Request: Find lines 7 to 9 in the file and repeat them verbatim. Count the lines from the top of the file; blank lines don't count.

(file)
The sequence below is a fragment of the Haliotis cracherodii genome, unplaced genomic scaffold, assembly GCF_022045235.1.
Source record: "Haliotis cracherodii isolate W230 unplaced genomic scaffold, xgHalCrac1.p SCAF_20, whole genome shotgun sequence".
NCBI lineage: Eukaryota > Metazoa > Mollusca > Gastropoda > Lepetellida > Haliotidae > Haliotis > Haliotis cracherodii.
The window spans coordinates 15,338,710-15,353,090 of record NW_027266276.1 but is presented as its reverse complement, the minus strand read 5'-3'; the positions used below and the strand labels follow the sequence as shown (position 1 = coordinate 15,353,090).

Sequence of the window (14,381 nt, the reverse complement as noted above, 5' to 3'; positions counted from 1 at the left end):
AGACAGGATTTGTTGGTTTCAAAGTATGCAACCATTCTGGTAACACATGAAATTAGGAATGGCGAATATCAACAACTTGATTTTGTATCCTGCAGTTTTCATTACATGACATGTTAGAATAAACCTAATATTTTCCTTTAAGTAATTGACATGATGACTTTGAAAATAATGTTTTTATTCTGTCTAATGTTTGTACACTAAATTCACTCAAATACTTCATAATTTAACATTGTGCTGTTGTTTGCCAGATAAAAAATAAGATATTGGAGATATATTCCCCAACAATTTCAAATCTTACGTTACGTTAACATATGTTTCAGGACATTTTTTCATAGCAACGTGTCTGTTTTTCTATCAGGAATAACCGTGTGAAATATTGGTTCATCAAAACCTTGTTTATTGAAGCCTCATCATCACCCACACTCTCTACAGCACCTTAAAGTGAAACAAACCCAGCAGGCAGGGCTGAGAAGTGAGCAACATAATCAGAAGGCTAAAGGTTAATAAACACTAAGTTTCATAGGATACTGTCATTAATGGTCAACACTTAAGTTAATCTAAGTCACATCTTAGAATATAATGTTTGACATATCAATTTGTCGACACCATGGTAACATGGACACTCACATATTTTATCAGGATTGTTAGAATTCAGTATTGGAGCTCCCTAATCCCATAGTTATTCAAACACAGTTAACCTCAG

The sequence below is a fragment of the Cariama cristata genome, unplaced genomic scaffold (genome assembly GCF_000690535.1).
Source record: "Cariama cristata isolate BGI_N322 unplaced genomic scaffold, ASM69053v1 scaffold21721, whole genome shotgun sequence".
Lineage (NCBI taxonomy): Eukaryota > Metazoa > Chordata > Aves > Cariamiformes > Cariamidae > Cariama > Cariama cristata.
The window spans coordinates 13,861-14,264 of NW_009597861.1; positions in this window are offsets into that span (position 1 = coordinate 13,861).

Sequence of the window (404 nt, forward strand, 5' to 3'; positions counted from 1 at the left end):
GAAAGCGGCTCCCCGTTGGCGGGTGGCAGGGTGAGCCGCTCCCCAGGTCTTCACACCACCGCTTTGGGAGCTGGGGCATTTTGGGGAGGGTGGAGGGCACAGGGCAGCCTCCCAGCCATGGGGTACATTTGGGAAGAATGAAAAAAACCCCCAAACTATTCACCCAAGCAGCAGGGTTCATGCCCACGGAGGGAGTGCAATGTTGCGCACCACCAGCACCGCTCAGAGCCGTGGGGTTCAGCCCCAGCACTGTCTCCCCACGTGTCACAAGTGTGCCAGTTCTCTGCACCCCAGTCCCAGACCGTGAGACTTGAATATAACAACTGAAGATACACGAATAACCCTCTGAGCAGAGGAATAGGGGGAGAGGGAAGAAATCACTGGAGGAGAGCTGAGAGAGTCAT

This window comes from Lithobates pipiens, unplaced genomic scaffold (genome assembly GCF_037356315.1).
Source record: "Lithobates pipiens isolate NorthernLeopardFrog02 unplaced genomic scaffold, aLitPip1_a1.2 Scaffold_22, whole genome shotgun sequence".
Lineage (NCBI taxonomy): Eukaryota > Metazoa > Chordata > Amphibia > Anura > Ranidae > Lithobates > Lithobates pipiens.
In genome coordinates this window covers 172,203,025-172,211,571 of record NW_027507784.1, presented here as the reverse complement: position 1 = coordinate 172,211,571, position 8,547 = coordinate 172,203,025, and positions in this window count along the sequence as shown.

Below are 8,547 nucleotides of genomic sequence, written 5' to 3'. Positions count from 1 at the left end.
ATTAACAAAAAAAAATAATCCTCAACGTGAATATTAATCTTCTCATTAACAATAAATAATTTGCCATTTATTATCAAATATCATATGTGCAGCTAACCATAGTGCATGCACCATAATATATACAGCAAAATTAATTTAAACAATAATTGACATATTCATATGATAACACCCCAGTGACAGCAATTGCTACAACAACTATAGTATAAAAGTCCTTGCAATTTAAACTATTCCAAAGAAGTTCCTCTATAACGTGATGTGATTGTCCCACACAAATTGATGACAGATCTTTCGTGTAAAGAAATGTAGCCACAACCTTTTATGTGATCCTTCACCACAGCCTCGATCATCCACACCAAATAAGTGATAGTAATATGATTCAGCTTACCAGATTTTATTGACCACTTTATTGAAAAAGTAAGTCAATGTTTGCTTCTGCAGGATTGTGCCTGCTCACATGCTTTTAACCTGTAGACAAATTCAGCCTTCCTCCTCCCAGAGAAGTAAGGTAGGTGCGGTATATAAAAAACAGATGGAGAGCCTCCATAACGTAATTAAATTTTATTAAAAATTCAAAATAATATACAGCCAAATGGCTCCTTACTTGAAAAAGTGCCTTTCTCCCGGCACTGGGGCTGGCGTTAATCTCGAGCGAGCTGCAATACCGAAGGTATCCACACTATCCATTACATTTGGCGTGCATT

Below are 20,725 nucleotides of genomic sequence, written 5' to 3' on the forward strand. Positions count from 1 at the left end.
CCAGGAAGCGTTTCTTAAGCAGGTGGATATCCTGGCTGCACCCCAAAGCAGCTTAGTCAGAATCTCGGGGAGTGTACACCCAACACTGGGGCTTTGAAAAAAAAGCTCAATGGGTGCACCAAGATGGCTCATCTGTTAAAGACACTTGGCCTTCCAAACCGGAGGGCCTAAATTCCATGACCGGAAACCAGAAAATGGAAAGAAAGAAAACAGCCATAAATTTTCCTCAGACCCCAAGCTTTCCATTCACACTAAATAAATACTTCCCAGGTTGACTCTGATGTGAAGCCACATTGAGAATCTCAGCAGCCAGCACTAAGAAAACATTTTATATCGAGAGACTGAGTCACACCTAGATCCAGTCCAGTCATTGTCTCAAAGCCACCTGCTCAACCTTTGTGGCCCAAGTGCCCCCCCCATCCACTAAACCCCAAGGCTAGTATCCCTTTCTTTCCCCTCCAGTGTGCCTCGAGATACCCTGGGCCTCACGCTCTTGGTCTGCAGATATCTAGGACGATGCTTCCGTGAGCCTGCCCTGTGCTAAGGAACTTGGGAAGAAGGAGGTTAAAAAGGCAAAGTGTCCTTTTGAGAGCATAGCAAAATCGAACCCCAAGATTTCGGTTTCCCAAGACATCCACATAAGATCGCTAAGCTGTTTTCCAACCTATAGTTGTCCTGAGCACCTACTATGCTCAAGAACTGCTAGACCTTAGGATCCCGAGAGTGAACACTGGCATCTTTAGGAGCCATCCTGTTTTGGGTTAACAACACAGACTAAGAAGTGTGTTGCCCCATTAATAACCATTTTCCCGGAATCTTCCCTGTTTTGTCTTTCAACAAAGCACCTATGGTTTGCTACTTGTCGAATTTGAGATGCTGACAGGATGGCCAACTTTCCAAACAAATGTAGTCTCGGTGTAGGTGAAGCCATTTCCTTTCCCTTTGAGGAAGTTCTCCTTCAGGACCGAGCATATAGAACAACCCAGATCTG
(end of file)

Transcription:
The sequence below is a fragment of the Cariama cristata genome, unplaced genomic scaffold (genome assembly GCF_000690535.1).
Source record: "Cariama cristata isolate BGI_N322 unplaced genomic scaffold, ASM69053v1 scaffold21721, whole genome shotgun sequence".
Lineage (NCBI taxonomy): Eukaryota > Metazoa > Chordata > Aves > Cariamiformes > Cariamidae > Cariama > Cariama cristata.